The preservation of national and regional stability is very much linked to the perpetuation of the regime, which, in turn, is linked to the perpetuation of trafficking.

Neil: Does the European Union address this profound contradiction between two European objectives publicly in any way, or does a silent hypocrisy govern this status quo?

Luca: It's hard to say, as the European Union itself should not be seen in my opinion as a unitary actor, but as something that is crossed by different tensions, priorities, imperatives, etc. For some countries, the preservation of regional stability, including preventing the flow of weapons from Libya across Niger to Mali, is the key strategic objective. That's true particularly for France.

For other countries, particularly for southern European countries like Italy, the discontinuation of human smuggling across Niger is the key objective. It's part of a negotiation. They do not really address this in public, because they cannot publicly say that, at the end of the day, the survival of the regime can benefit from the perpetration of trafficking and smuggling.

The European Union has urged the government of Niger to adopt a law which foresees very harsh penalties for all those who are engaged in human smuggling, in a very broad sense. This is much broader than the definition found in existing UN protocols. Now this law, which was seen as the pillar of the European strategy to prevent human smuggling from taking place in the country, is the most unpopular law in the country, as an EU officer told me. So they need to cope with a certain degree of impunity, and it took a couple of years before it was bashfully implemented.

Neil: Part of EU anti-smuggling/trafficking initiatives revolve around the idea of raising costs – putting up obstacles to force migrants to pay more and more, thereby reducing the flow. How does this strategy play out in the Sahel, and has your research found that such policies create unwanted side effects?

Luca: The overall idea of the European policy to clamping down on migratory flows across the Sahel was precisely this. By introducing increasing barriers in terms of military interdictions, militarisation of the borders, criminalisation of certain practices, etc., costs would go up. People would have to pay organised groups and networks that can provide the means to overcome all the barriers. So that was the main idea, and it was quite plainly assumed by European actors off the record.

'We hit the road in order not to take weapons.'

This generally failed to happened, because of the large impunity that we mentioned before. Due to this impunity, this market doesn't actually work as an extra-legal market. It's normalised and even institutionalised to a certain extent. The result is a booming market, because the demand for migratory services is huge across the country and some forward-looking entrepreneurs are willing to invest in this industry.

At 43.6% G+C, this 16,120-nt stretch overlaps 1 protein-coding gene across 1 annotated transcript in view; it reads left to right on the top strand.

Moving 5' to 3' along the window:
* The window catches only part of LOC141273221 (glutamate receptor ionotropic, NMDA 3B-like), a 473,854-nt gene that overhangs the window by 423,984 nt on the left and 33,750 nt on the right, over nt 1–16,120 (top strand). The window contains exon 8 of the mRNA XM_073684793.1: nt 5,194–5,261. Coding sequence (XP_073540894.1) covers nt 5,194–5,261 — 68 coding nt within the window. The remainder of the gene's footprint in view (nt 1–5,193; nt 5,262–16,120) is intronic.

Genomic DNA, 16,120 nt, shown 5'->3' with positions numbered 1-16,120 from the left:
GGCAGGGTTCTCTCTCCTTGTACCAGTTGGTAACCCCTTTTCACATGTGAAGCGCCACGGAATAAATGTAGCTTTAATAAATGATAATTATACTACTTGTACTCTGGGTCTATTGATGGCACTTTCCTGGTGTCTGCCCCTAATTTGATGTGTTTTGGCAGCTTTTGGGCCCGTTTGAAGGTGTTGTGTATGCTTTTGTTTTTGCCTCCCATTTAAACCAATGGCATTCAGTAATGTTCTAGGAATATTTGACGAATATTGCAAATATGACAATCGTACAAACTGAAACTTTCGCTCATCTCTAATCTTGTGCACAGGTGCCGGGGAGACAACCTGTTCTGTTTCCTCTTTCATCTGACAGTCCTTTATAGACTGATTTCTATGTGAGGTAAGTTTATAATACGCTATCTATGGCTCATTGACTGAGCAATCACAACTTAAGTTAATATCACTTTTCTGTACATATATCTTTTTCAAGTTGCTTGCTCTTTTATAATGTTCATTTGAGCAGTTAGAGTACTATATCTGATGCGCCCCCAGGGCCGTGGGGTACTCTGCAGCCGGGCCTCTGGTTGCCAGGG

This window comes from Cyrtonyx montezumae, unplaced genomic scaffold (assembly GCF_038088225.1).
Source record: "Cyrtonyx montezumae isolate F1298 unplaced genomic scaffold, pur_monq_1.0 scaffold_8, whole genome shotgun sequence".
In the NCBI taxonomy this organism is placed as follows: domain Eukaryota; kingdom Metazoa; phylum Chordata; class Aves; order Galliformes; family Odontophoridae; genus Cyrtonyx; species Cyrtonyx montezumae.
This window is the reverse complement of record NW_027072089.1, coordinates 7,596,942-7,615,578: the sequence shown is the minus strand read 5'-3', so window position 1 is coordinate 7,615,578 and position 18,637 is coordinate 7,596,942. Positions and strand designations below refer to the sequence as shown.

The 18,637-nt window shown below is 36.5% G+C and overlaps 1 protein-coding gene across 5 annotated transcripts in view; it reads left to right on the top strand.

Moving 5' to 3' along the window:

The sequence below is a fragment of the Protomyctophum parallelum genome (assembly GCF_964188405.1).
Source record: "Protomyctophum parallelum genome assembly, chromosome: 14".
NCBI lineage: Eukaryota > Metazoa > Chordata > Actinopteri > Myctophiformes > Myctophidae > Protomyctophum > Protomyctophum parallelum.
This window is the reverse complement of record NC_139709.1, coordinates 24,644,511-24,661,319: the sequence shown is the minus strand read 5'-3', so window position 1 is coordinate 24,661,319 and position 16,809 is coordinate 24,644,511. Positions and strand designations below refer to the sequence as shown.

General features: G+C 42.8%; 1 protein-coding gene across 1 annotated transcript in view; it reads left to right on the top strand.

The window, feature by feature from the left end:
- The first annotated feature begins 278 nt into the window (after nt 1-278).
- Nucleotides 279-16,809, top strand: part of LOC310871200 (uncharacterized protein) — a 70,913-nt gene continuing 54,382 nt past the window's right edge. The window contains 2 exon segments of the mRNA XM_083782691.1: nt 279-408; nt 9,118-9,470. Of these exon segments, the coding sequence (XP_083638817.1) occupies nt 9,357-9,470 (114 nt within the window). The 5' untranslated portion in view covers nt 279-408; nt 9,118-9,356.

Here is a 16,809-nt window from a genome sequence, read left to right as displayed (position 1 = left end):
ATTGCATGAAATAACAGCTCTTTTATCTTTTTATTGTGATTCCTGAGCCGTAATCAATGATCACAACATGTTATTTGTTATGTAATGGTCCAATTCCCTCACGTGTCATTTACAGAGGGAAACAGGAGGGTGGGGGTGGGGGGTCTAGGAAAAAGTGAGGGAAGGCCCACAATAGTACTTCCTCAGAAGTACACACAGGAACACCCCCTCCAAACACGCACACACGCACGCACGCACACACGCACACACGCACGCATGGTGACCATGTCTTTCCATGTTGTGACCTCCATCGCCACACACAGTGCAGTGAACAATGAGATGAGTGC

This has increased the supply of services hugely, at least until late 2016. The organisation of traffickers is not even hidden: it's called the bureau de trafiquants, the Smugglers Bureau. They told me 'there's just too many of us, we cannot control it, so prices go down'. If you look at the data or ask the people, the prices to be smuggled tend to go down. People are very willing to go through Niger.

At the end of the day, the result of European policies is that European policies are often irrelevant and neglected. They don't have much impact. It’s a waste of money, but the situation is actually safer for migrants than if they were – in practice – criminalised. In the last few months, in fact, Niger has tightened some controls across Agadez, because of increasing EU pressures. As a result, migrants are taking less safe routes, and many have been discovered dead in the desert.

Neil: One final question which comes to me is, do you have any thoughts on what could or would or should be an alternative European policy?

Luca: It's very hard to say. The problem is that it's the very objective of European policy that makes very little sense to me. If you want to preserve the stability of the country, and given that the country cannot provide sufficient jobs to absorb the huge demographic boom and therefore absorb the youth, migration probably represents the best opportunity they have apart from engaging in fighting or crime. This is what many people told me, 'we hit the road in order not to take weapons' – ‘On prend la route au lieu de prendre les armes’.

So, if you want to preserve stability, you need to let people at least migrate, if not come to Europe. On the other hand, if you want to promote the development of the country, probably one of the best working strategies so far seen is the remittances of migrants themselves – which often work better than development programmes. So, again, if you want to promote development, just let them migrate. The point is that migration can be the solution of most of the problems that the European Union wants to address. But it's portrayed as part of the problem, rather than as part of the solution.